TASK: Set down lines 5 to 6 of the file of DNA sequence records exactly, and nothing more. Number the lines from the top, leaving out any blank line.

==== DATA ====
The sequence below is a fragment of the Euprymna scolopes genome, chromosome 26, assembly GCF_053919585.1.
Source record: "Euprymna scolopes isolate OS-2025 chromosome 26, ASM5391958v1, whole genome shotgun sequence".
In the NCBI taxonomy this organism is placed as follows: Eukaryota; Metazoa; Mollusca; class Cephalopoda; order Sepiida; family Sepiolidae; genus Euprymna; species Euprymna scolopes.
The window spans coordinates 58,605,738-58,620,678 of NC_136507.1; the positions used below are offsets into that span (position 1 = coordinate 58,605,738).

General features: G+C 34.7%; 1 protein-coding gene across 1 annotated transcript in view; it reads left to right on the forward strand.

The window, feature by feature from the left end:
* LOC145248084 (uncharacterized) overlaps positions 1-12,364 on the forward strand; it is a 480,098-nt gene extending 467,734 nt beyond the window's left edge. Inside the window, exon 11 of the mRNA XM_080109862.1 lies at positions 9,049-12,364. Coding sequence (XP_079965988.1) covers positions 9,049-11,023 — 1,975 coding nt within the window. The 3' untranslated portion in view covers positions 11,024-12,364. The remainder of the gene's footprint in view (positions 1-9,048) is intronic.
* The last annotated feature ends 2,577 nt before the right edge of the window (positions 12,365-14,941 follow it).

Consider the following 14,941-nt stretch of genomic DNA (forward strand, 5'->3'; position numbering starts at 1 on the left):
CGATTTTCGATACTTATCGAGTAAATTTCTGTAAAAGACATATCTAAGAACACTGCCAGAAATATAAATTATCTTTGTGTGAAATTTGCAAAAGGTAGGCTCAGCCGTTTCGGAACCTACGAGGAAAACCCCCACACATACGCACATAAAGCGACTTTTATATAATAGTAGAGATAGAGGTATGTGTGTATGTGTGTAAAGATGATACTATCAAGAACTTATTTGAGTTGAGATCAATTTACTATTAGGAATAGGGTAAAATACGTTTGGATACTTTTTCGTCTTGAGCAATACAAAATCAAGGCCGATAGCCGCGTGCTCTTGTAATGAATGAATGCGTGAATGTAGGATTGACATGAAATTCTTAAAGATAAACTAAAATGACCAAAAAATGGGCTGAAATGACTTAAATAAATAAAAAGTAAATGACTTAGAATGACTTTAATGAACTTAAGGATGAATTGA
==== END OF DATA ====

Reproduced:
General features: G+C 34.7%; 1 protein-coding gene across 1 annotated transcript in view; it reads left to right on the forward strand.

The window, feature by feature from the left end: